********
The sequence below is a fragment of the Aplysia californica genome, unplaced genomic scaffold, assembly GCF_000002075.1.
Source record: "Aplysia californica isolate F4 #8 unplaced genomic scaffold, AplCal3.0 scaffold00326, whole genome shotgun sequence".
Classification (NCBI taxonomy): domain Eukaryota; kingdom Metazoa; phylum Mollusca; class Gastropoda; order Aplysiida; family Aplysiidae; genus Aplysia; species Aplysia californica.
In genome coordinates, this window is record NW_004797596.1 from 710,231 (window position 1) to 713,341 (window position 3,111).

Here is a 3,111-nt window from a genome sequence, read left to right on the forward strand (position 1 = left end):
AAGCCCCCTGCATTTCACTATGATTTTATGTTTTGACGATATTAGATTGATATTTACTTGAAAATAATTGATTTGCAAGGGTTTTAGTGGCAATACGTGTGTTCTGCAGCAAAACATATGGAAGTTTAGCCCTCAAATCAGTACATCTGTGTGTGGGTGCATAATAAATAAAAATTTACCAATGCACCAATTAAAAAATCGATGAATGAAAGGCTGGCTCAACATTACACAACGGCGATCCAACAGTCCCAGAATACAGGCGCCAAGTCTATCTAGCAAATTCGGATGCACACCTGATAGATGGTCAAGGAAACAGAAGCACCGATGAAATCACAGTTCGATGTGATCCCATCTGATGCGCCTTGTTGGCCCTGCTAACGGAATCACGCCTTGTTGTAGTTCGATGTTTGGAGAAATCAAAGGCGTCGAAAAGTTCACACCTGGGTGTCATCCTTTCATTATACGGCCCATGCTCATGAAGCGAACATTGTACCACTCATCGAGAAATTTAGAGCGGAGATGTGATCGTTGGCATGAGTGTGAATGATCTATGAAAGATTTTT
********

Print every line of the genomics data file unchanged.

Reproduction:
The sequence below is a fragment of the Aplysia californica genome, unplaced genomic scaffold, assembly GCF_000002075.1.
Source record: "Aplysia californica isolate F4 #8 unplaced genomic scaffold, AplCal3.0 scaffold00326, whole genome shotgun sequence".
Classification (NCBI taxonomy): domain Eukaryota; kingdom Metazoa; phylum Mollusca; class Gastropoda; order Aplysiida; family Aplysiidae; genus Aplysia; species Aplysia californica.
In genome coordinates, this window is record NW_004797596.1 from 710,231 (window position 1) to 713,341 (window position 3,111).

Here is a 3,111-nt window from a genome sequence, read left to right on the forward strand (position 1 = left end):
AAGCCCCCTGCATTTCACTATGATTTTATGTTTTGACGATATTAGATTGATATTTACTTGAAAATAATTGATTTGCAAGGGTTTTAGTGGCAATACGTGTGTTCTGCAGCAAAACATATGGAAGTTTAGCCCTCAAATCAGTACATCTGTGTGTGGGTGCATAATAAATAAAAATTTACCAATGCACCAATTAAAAAATCGATGAATGAAAGGCTGGCTCAACATTACACAACGGCGATCCAACAGTCCCAGAATACAGGCGCCAAGTCTATCTAGCAAATTCGGATGCACACCTGATAGATGGTCAAGGAAACAGAAGCACCGATGAAATCACAGTTCGATGTGATCCCATCTGATGCGCCTTGTTGGCCCTGCTAACGGAATCACGCCTTGTTGTAGTTCGATGTTTGGAGAAATCAAAGGCGTCGAAAAGTTCACACCTGGGTGTCATCCTTTCATTATACGGCCCATGCTCATGAAGCGAACATTGTACCACTCATCGAGAAATTTAGAGCGGAGATGTGATCGTTGGCATGAGTGTGAATGATCTATGAAAGATTTTT